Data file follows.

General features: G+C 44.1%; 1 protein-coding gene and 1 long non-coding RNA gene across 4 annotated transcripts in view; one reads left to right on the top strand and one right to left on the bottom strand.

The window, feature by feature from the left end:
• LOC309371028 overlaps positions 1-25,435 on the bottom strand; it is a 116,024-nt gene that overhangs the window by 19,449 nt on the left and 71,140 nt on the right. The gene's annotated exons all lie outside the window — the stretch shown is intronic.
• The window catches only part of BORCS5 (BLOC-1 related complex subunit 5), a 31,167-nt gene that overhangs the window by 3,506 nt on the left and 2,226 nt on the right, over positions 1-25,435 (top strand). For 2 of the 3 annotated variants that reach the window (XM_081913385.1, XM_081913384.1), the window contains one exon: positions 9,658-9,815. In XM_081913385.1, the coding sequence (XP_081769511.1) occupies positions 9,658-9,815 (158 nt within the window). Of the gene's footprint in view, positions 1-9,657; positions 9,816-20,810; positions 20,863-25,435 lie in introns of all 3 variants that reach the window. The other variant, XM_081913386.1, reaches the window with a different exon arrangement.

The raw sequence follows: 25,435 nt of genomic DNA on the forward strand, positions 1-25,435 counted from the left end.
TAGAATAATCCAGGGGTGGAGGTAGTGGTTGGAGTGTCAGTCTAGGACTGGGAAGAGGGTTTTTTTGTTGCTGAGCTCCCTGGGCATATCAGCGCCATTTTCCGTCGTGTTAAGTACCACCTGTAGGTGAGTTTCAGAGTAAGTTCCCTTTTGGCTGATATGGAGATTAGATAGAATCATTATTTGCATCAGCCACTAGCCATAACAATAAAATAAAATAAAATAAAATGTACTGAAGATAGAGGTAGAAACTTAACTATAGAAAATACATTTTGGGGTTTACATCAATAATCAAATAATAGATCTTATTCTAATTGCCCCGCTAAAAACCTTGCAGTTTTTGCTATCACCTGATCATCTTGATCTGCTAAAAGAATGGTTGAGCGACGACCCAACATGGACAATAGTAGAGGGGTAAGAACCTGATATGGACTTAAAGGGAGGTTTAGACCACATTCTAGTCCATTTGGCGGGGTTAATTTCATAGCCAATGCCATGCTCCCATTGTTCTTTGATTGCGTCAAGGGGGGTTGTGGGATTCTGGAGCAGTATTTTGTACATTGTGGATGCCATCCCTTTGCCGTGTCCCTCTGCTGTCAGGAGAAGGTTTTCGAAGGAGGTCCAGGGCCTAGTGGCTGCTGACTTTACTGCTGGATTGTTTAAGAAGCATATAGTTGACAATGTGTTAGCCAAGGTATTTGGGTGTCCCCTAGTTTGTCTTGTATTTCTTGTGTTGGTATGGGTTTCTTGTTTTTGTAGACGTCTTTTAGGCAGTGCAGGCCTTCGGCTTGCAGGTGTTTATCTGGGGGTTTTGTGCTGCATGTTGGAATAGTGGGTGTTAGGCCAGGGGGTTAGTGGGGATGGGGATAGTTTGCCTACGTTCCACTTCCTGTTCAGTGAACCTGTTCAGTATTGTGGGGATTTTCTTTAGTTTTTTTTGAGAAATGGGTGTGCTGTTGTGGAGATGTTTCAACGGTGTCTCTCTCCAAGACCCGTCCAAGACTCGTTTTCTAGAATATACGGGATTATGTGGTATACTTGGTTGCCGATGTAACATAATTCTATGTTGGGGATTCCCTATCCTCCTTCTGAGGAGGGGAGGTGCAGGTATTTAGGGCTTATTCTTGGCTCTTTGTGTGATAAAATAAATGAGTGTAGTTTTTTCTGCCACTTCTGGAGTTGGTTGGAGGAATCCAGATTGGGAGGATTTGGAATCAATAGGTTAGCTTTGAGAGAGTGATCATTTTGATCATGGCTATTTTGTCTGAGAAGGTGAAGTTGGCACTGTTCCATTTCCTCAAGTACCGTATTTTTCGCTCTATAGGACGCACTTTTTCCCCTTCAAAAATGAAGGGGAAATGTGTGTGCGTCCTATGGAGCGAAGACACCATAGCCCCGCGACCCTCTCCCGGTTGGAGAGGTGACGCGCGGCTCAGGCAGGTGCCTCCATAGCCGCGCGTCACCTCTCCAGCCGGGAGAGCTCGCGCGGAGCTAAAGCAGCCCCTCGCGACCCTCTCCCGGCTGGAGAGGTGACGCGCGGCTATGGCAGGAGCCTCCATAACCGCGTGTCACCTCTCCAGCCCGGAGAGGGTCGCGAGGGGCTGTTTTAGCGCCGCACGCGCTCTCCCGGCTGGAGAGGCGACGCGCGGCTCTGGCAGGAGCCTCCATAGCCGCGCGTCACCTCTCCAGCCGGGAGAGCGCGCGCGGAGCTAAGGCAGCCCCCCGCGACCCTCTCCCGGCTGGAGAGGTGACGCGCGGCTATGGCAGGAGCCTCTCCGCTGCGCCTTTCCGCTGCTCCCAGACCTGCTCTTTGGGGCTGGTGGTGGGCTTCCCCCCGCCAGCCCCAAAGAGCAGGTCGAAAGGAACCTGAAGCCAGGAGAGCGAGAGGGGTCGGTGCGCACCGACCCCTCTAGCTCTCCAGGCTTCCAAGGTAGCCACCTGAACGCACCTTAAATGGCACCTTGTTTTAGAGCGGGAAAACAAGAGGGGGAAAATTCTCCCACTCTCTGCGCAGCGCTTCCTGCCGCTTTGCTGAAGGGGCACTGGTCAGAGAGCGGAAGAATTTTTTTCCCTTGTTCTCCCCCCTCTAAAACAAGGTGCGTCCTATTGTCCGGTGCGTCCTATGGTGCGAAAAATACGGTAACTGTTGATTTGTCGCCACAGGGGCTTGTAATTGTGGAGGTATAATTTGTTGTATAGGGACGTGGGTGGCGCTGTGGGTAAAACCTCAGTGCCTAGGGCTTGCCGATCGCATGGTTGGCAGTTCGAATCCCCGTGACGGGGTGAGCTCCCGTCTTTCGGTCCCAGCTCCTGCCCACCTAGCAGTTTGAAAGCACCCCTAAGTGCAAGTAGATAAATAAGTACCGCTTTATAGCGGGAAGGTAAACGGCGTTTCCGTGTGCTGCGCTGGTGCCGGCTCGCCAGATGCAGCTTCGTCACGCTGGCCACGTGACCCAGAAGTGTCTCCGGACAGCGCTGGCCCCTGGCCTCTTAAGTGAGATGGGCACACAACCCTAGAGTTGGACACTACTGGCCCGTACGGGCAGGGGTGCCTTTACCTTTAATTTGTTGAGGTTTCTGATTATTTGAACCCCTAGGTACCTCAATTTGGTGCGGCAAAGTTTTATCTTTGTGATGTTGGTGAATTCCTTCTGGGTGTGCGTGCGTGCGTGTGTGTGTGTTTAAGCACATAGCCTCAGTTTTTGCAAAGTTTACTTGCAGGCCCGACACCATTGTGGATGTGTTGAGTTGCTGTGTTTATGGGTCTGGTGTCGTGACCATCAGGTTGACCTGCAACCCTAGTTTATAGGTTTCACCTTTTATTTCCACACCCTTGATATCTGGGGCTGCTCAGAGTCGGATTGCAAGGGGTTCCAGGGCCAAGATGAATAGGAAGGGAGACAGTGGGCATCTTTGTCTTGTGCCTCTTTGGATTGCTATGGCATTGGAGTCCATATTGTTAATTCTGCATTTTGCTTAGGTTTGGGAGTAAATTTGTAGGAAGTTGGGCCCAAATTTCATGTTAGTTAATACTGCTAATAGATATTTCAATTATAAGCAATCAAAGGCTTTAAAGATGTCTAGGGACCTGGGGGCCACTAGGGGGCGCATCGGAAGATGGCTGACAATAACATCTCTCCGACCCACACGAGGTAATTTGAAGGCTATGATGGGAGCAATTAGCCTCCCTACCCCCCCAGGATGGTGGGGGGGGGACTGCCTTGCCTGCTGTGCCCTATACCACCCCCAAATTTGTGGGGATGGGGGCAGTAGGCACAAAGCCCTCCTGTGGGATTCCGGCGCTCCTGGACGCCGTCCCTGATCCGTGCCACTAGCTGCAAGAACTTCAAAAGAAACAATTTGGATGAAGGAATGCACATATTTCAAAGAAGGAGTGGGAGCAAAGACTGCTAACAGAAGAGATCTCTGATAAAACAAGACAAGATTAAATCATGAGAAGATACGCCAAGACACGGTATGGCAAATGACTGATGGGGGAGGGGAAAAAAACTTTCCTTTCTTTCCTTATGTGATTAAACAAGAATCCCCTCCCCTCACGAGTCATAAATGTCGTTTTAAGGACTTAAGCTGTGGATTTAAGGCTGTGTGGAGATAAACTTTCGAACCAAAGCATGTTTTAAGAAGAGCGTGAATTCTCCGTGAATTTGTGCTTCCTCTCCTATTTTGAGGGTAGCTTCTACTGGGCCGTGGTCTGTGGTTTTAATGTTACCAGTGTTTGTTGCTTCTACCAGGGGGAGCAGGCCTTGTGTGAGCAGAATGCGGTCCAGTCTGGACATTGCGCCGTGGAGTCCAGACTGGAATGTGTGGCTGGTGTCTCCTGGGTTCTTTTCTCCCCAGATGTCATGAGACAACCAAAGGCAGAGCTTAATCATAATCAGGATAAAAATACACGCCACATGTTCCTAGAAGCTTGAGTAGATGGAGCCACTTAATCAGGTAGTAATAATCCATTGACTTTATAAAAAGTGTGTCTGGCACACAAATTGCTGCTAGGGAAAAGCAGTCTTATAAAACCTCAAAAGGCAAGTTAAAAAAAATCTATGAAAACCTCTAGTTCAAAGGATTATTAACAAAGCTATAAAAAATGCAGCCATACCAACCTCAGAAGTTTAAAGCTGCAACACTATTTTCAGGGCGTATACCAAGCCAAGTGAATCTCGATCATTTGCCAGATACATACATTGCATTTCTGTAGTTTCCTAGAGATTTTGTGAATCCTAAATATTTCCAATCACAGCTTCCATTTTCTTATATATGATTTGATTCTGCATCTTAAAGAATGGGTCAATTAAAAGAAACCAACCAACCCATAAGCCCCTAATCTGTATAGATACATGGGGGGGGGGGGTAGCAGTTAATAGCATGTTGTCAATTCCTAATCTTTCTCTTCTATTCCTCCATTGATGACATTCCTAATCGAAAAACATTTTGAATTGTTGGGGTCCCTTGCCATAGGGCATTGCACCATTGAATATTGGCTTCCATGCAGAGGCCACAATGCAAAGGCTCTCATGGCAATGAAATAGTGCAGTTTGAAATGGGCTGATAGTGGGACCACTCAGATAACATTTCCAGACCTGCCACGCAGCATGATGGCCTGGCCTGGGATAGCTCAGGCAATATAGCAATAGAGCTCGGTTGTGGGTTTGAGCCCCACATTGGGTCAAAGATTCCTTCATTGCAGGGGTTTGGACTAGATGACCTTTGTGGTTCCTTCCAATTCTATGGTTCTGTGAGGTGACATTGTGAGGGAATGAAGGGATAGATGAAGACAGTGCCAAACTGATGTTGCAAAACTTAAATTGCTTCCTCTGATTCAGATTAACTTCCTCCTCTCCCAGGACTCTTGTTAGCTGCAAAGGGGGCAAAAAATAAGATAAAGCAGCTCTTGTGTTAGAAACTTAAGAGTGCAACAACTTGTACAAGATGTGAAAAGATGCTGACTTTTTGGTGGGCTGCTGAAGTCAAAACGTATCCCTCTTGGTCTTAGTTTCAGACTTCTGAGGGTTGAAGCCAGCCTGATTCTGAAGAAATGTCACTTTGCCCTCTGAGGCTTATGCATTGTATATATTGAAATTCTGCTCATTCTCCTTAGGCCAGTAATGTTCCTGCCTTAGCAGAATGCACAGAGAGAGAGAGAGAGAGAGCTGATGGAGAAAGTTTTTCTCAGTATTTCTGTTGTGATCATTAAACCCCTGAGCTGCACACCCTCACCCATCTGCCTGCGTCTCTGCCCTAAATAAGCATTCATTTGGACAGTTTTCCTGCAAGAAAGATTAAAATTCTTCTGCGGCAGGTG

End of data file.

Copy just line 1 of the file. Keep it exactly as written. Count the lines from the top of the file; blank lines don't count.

General features: G+C 44.1%; 1 protein-coding gene and 1 long non-coding RNA gene across 4 annotated transcripts in view; one reads left to right on the top strand and one right to left on the bottom strand.